Set during the 1950s, Noel Katz’s lackluster new musical, Such Good Friends, revolves around TV star Dottie Francis (Liz Larsen), and her creative partners, writer Danny Factor (Jeff Talbott), director Gabe Fisher (Brad Oscar), and choreographer Donald McMahon (Dirk Lumbard). When Dottie, Danny, and Gabe are called in front of the House Un-American Activities Committee, their individual responses strain bonds they once thought to be unbreakable.
The first act is primarily set-up, giving glimpses backstage of The Dottie Francis Show, as well as an extended flashback to show how the four friends first met. Unfortunately, much of this exposition comes across as laborious and it’s obvious that both script and cast are trying way too hard to make things seem funny. The second act shift to more dramatic fare works better, although it also stays fairly predictable.
The show does feature one terrific production number, “You’re a Red,” which has Dottie and her writing team venting their frustration about McCarthyism. A couple other songs worth mentioning include Danny and Gabe’s bitter second act duet “My Name Is Mud” and “Little Sister,” sung by Dottie and mentor Vivian March (Lynne Wintersteller) who have fabulous chemistry the first time around, and a much chillier one during their reprise after certain information has come to light.
Larsen is a great singer, but is missing the kind of screwball comedy timing necessary to make the character of Dottie truly believable. Oscar needs to pump up his energy a notch as Gabe, who is too low-key even before he testifies in front of HUAC. Talbott fares better, capturing Danny’s jovial demeanor during the good times, as well as his later anxiety once everything falls apart. Lumbard gets to show off some nifty dance steps, but otherwise remains somewhat of a cipher as Donald. Director Marc Bruni needs to take some responsibility for the uneven results achieved here, although it’s possible that with more rehearsal and some judicious cuts, some of the more blatant problems can be fixed.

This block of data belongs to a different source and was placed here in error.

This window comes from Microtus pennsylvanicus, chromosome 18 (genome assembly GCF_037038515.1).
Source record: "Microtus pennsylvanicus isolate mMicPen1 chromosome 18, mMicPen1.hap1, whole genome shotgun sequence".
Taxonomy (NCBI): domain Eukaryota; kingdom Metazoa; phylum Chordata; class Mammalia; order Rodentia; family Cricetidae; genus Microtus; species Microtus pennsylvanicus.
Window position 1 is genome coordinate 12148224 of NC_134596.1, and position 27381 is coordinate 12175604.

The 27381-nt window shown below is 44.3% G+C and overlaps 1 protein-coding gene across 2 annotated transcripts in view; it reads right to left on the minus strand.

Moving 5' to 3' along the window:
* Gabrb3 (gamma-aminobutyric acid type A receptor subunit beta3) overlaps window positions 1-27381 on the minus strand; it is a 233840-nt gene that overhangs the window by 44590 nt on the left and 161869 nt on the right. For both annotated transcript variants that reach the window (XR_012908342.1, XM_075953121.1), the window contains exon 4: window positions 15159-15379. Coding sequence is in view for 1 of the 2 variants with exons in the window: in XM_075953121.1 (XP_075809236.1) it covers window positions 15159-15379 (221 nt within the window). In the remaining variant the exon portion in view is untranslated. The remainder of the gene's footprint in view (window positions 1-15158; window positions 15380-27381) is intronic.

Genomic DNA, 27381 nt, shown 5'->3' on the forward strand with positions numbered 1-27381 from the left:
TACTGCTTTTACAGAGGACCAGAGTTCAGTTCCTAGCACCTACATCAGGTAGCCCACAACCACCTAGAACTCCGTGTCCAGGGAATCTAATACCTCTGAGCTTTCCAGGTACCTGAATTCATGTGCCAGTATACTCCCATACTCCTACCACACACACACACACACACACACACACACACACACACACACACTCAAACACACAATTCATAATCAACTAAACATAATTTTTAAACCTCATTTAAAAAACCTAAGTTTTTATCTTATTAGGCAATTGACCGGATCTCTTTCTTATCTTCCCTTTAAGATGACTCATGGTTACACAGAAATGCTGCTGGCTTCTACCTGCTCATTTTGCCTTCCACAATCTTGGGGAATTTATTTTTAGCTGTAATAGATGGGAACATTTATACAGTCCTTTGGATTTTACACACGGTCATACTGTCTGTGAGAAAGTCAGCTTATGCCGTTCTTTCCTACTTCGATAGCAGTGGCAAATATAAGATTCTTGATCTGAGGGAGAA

The opening of Little Egypt, featuring a book by Lynn Siefert and music/lyrics by Gregg Lee Henry, promises a couple of hours of Southern-fried comedy, but there is a gaping disconnect between book and score.
As the musical begins, tough-as-nails Faye (Jenny O’Hare) trades barbs and insults with her daughters, Bernadette (Lisa Akey) and Celeste (Sara Rue). Celeste has just returned to the small Southern Illinois town in which she grew up, but Faye wants nothing to do with this bookish child. The comedy of the opening is acerbic fun, but as soon as the trio launches into the show’s first song, our sense of amusement is replaced by a gnawing concern about the direction of the show. The twang-y “There You Are and There You Go” bears little relationship to the scene or moment these three women share.
As Egypt continues, musical numbers are seemingly shoehorned in at random, even when songs seem inevitable. The musical charts the women’s uneasy relationships with three guys, and each of these has the potential for music. And yet, the songs almost never come. Instead, we hear, for instance, Faye’s beau, the town’s married mayor (Lee Wilkof), singing about hitting 50.
Director Lisa James’ staging never manages to pull us along with the show’s drama, which includes Bernadette’s unwanted pregnancy by Watson (composer Henry) and the nightmares belonging to haunted Vietnam vet Victor (Raphael Sbarge) who engages in an on-again, off-again relationship with Celeste. James also never exploits the piece’s lunatic Southern milieu, and ultimately, in spite of energetic performances from the six-person ensemble, Egypt wearies.